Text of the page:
The 633rd Air Base Wing has a storied, historic and distinguished history.
Originally designated the 633rd Combat Support Group, it was established and activated March 14, 1966, and organized April 8, 1966.
It was originally assigned to the 13th Air Force as part of the Pacific Air Forces at Pleiku Air Base, South Vietnam, and later at Andersen Air Force Base, Guam.
During the Vietnam War, Airmen of the 633rd ABW participated in numerous campaigns, air offensives and Operations Arc Light, Bullet Shot and Linebacker.
On Oct. 1, 1989, the wing aligned under the 13th Air Force, and activated at Andersen AFB, Guam, becoming the host unit, providing services for various tenant units. This marked the transfer of Andersen AFB’s control from Strategic Air Command to PACAF.
In August 1990, 633rd ABW personnel began shipping more than 37,000 tons of munitions to forces in the Persian Gulf during Operations Desert Shield and Desert Storm--more than 30,000 tons went by sealift, and more than 2,200 troops and 2,200 tons of cargo were processed aboard 200 aircraft.
Personnel assigned to the 633rd ABW cared for more than 20,000 American evacuees and 1,100 pets, during Operation Fiery Vigil, following the eruption of Mount Pinatubo, Philippines in 1991.
On Oct. 1, 1994, the 633rd ABW was inactivated and the 36th ABW was activated in keeping with the policy of the Air Force Chief of Staff to maintain the most highly decorated and longest-serving Air Force units on active-duty. The 36th ABW was inactivated at Bitburg AB, Germany, that same day.
On Jan. 7, 2010, the 9th AF - now the 15th AF - reactivated the 633rd ABW and declared it to be the host unit for Langley AFB, Va. Fifteenth Air Force activated Aug. 20, integrating wings and direct reporting units from 12th Air Force and Ninth Air Force to form a new numbered air force responsible for generating and presenting Air Combat Command’s conventional forces.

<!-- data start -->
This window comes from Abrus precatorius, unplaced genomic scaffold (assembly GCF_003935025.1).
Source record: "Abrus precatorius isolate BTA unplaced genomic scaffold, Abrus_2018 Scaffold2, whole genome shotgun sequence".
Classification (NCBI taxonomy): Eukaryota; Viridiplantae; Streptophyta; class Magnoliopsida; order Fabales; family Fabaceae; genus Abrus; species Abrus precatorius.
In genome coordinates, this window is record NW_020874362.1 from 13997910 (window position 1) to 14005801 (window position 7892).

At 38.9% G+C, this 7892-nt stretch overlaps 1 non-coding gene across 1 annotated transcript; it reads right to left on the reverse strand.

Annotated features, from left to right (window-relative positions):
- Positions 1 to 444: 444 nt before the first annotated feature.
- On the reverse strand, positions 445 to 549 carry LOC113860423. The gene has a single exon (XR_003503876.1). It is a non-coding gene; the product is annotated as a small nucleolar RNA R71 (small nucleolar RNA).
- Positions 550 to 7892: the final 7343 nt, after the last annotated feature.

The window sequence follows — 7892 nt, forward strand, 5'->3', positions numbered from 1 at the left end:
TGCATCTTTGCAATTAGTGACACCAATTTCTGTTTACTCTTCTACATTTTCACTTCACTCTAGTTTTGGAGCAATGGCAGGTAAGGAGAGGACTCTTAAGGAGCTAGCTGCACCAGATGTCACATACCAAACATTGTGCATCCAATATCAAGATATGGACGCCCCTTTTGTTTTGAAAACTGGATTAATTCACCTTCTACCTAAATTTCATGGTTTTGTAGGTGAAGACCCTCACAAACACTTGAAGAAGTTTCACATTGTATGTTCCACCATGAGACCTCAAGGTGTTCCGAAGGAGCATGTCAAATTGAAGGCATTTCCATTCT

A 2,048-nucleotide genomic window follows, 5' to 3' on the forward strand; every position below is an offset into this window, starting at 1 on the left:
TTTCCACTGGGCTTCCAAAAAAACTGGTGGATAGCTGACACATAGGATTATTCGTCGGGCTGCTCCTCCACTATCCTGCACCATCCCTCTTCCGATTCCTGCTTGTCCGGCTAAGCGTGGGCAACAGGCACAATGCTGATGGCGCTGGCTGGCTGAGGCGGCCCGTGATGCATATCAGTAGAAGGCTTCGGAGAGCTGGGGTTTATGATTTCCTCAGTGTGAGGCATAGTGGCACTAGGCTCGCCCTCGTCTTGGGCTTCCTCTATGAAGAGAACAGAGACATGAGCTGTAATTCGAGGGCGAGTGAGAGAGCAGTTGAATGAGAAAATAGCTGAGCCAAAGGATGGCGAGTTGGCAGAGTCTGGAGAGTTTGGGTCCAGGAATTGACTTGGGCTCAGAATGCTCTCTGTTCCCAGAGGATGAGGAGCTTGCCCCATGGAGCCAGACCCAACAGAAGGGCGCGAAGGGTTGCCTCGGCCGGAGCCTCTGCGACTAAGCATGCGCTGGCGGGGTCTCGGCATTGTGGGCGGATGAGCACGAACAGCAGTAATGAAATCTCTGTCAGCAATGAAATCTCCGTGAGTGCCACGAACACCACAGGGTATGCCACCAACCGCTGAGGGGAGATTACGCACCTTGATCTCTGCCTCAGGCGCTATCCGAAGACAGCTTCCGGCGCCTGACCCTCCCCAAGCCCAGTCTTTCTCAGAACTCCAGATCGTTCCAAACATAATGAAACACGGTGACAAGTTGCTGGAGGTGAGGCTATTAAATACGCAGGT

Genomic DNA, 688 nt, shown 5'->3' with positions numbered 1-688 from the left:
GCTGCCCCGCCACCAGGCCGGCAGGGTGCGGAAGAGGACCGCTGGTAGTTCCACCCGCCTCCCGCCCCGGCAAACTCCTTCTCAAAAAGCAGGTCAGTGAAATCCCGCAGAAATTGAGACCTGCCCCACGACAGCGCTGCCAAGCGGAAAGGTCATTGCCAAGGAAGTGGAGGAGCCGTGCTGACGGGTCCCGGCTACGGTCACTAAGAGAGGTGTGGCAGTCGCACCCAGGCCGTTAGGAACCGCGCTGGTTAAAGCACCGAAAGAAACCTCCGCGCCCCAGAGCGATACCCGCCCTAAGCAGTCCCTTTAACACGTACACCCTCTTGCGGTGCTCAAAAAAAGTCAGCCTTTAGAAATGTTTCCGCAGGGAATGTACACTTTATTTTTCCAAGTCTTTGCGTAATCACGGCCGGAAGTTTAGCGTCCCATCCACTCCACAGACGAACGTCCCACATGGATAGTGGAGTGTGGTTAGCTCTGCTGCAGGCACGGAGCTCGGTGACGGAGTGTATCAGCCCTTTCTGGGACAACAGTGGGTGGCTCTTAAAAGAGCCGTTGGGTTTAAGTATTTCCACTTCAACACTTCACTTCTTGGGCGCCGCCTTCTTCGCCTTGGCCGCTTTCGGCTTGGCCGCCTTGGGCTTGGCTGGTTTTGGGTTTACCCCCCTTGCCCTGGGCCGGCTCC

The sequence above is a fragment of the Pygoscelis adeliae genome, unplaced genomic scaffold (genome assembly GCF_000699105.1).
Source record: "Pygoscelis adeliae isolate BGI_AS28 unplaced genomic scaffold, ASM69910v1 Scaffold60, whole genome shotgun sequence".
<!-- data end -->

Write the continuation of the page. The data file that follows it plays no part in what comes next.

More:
On Jan. 29, 2010, the 633rd ABW became the link in the joint basing initiative between Langley AFB and the U.S. Army’s Fort Eustis, which we call today Joint Base Langley-Eustis.
In 2017, 633rd ABW personnel supported Puerto Rico humanitarian relief efforts to help those affected by Hurricane Maria.
LANGLEY QUICK FACTS
- Founded in 1916
- First mission was flown in 1917
- Named after Samuel Pierpont Langley, aviation pioneer
- The 27th Fighter Squadron is one of the oldest fighter squadrons in the United States
- Eddie Rickenbacker, WWII's top flying ace, flew with the 94th Fighter Squadron
- Retirees: Approx. 56,000
- Active duty: Approx. 15,000
- Guard/Reserve: Approx. 2,100
- DOD employees: Approx. 5,000
- Non-Appropriated Fund employees: Approx. 1,190
- Family members: Approx. 27,256
- Housing units: Langley AFB: Approx. 1,189; Fort Eustis: Approx. 880
- Dormitory rooms: Langley AFB: Approx. 760; Fort Eustis: Approx. 3500
- Runway length: 10,000 feet
- Buildings: Langley AFB: Approx. 280; Fort Eustis: Approx. 795
- Acres Langley AFB: 3,167 -- 600 of which are wetlands
- Acres Fort Eustis: Approx. 7933
- F-22s: Approximately 40
- 1st Langley "FF tail" F-22 Raptor arrived in May 2005
- 633rd Air Base Wing commander: Col. Gregory S. Beaulieu
- 1st Fighter Wing commander: Col. William J. Creeden
(as of 15 November 2021)